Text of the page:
Join us for a live event as part of our Global Blake: In Conversation 2023 series. Mark Lussier will explore "Visionary Physics" and its engagement with William Blake's "sweet Science".
Global Blake: In Conversation with Mark Lussier - "A Return to Visionary Physics, or What Defines ‘Sweet Science’?"
The formal segment of my paper begins where my paper for the Global Blake conference concluded, the intersection/interference where contemporary physical theory meets physiological and psychological descriptions in several works by Blake that presage what has been termed “the new physics” of quantum and relativity (Lussier, Palgrave Advances, 201-213). As well, for anyone who has not read Dan Brown’s novel Origin, I offer a brief spoiler alert, since my talk opens and closes with Blake’s famous concluding line of Vala, or The Four Zoas: “The dark Religions are departed & sweet Science reigns” (Blake 407) These words provide an “End of The Dream” envisioned across nine nights. As well, their appearance achieves a crescendo to Dan Brown’s famous novel, where it serves as a password to access a powerful entity of artificial intelligence at the core of the work. Having spent a great deal energy researching and writing on Blake’s relationship to science, I felt an urge to return to visionary physics upon learning of Donald Ault’s death (author of Visionary Physics: Blake’s Response to Newton), since his work opened a productive dialogue within Blake Studies between physical dynamics and psychological events. The energized exchanges between Physis and psyche form the most fundamental of Blakean contraries, establishing their essential suspension in mutual exchanges that never “synthesized into a higher form, a new identity, which in any way is a dilution or resolution of the tension” (Ault 177). And so, let us return to visionary physics.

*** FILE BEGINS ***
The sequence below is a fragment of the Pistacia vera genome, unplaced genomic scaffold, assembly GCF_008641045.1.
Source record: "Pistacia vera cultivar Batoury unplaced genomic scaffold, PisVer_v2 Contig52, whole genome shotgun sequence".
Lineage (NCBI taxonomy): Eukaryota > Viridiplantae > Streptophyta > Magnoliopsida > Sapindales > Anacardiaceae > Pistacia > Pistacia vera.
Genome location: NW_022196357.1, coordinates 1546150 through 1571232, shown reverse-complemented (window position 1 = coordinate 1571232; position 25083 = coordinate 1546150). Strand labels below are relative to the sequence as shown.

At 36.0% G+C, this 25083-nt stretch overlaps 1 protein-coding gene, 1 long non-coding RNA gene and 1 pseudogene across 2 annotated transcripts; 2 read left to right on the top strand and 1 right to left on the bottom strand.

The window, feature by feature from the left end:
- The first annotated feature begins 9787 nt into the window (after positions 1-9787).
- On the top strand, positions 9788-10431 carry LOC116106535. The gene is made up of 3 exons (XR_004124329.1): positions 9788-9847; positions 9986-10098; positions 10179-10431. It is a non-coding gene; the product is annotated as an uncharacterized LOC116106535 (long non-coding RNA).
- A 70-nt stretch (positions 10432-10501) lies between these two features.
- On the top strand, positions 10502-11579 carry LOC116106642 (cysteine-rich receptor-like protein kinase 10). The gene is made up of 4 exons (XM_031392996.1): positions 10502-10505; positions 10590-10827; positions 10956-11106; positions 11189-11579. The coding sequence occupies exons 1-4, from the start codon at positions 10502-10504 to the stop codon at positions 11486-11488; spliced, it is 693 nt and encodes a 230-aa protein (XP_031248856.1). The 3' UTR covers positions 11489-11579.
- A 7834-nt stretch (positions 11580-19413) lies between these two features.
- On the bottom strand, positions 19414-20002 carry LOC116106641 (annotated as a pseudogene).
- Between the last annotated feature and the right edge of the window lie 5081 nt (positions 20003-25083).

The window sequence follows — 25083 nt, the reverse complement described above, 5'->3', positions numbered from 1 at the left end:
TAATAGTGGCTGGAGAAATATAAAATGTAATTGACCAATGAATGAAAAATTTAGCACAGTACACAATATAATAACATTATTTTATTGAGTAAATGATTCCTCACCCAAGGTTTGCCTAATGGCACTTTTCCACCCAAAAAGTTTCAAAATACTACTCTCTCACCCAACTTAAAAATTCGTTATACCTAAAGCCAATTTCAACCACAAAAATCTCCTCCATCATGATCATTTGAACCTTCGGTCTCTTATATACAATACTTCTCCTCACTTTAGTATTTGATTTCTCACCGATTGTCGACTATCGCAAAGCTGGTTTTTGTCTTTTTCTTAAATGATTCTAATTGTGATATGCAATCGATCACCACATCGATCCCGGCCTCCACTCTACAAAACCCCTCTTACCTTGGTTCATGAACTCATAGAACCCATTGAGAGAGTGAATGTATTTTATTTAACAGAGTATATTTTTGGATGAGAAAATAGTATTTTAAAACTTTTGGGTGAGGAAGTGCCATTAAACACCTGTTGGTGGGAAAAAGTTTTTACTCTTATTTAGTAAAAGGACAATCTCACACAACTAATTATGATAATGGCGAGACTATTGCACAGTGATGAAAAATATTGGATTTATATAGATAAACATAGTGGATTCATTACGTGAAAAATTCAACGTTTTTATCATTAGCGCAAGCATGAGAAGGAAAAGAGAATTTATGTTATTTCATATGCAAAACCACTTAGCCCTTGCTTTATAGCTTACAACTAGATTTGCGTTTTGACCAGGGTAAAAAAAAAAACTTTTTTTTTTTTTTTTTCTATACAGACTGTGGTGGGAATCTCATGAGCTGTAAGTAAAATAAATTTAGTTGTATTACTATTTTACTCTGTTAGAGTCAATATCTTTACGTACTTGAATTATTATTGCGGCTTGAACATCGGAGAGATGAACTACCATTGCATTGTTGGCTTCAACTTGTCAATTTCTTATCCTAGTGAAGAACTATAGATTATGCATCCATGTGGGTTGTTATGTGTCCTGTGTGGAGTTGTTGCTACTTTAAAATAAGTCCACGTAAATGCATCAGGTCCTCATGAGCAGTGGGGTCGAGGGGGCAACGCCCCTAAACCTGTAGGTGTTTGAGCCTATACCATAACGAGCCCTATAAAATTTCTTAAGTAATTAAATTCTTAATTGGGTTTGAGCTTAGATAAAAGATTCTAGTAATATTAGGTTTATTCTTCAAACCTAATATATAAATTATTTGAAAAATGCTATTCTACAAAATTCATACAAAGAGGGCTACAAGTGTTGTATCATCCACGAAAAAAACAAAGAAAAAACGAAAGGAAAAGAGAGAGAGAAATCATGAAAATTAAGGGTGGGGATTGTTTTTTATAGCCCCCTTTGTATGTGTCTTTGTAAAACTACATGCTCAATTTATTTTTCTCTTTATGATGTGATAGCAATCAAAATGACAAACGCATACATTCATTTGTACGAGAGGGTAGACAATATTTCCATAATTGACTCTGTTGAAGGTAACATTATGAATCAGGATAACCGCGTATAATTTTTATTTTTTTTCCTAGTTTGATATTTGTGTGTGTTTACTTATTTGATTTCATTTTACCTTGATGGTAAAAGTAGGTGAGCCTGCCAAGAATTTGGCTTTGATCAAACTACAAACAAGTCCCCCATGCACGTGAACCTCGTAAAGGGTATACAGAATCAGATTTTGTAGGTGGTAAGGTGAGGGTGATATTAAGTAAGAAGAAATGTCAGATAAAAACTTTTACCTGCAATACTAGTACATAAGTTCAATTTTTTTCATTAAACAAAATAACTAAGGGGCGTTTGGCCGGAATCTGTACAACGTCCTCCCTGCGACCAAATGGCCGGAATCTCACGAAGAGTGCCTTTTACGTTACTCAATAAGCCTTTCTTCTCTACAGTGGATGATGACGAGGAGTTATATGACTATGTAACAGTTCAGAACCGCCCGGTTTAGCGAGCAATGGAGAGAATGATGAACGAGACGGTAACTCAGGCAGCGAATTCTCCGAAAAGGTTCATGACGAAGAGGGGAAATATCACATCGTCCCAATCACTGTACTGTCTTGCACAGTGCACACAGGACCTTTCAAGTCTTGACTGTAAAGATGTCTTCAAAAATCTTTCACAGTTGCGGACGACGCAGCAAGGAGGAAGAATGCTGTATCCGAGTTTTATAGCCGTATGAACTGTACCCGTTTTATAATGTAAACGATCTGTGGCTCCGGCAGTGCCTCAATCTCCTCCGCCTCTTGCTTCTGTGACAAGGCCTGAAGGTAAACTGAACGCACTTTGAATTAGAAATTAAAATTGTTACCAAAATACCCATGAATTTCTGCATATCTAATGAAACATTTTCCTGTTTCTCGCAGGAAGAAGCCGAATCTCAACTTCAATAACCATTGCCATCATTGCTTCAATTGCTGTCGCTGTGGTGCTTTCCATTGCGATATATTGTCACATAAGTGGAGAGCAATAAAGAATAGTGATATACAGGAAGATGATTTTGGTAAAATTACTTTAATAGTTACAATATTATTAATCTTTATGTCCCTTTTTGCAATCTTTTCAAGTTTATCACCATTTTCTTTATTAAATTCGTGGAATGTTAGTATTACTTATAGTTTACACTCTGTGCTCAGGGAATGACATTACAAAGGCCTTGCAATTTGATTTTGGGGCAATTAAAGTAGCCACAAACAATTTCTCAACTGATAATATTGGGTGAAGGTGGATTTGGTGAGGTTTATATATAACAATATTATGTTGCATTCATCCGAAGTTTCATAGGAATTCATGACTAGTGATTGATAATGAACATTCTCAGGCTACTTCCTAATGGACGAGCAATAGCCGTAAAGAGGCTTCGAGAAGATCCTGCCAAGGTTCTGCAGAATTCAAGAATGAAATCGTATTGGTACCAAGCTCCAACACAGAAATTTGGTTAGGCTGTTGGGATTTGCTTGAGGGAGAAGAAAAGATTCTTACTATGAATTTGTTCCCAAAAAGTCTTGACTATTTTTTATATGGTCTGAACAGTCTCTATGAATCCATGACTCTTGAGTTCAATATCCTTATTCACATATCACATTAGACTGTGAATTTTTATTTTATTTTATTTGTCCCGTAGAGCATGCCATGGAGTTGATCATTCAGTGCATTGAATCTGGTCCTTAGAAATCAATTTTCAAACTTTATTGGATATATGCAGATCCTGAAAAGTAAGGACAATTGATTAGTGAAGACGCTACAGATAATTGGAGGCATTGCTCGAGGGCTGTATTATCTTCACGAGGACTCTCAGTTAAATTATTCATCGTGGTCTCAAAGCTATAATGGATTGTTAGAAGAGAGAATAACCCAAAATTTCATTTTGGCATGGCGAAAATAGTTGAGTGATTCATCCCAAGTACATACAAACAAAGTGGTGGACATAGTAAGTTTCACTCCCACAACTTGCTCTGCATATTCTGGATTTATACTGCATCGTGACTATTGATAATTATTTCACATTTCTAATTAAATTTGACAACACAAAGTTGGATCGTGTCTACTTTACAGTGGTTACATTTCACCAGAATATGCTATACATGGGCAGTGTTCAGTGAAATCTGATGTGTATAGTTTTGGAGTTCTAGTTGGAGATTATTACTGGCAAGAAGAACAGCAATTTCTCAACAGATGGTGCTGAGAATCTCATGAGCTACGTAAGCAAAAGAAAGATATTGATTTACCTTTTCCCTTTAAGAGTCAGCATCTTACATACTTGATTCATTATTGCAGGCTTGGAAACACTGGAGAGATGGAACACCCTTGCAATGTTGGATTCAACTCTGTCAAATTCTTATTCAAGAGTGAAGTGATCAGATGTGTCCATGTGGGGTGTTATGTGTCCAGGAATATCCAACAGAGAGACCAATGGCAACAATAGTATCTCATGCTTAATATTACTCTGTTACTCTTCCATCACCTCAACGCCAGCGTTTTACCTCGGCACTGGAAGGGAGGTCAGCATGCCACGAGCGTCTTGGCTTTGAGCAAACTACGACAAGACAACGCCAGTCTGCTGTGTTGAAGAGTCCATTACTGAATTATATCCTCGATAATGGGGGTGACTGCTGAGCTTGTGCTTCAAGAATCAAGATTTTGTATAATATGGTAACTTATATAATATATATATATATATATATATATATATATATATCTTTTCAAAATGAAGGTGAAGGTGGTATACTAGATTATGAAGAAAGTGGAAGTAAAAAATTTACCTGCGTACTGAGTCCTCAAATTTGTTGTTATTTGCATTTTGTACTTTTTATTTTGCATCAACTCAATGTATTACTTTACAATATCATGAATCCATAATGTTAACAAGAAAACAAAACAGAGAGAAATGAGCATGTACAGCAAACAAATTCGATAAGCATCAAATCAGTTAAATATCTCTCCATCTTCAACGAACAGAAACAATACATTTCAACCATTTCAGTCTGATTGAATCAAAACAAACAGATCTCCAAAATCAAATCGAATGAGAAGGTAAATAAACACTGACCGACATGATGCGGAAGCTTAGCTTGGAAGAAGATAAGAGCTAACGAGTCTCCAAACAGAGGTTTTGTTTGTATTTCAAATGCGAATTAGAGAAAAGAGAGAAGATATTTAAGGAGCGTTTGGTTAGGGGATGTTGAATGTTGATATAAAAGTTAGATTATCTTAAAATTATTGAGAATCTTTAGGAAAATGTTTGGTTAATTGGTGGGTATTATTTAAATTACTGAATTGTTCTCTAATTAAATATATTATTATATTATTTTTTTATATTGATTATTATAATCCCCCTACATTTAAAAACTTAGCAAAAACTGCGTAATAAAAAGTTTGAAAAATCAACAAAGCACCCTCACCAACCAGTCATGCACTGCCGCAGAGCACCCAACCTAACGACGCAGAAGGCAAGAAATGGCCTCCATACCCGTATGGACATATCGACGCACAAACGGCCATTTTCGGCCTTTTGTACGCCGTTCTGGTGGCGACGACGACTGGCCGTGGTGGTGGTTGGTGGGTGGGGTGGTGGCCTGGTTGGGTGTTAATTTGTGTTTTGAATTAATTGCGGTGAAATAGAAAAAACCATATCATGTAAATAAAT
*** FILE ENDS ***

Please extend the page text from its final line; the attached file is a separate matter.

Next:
Mark Lussier, Dean of the Emeritus College and Emeritus Professor of English and Sustainability at Arizona State University has published the monographs Romantic Dynamics (1999) and Romantic Dharma (2011). He also edited and/or co-edited Reading Blake/Blake Reading (1986), Feminist Literary Criticism: Theory and Politics (1986), Perspective in the Art, History and Literature of Early Modern England (1994), Romanticism and the Physical (2002), Romanticism and Buddhism (2006), and Engaged Romanticism (2008). His essays have appeared in major journals in the field, including Arts Quarterly, Italian Culture, Journal of Palliative Medicine, Literature and Religion, Nineteenth-Century Contexts, Oxford Public Forum, Progress in Palliative Care, Religion and Belief, Romantic Circles Praxis, Studies in Romanticism, Visible Language, Women’s Studies, and The Wordsworth Circle.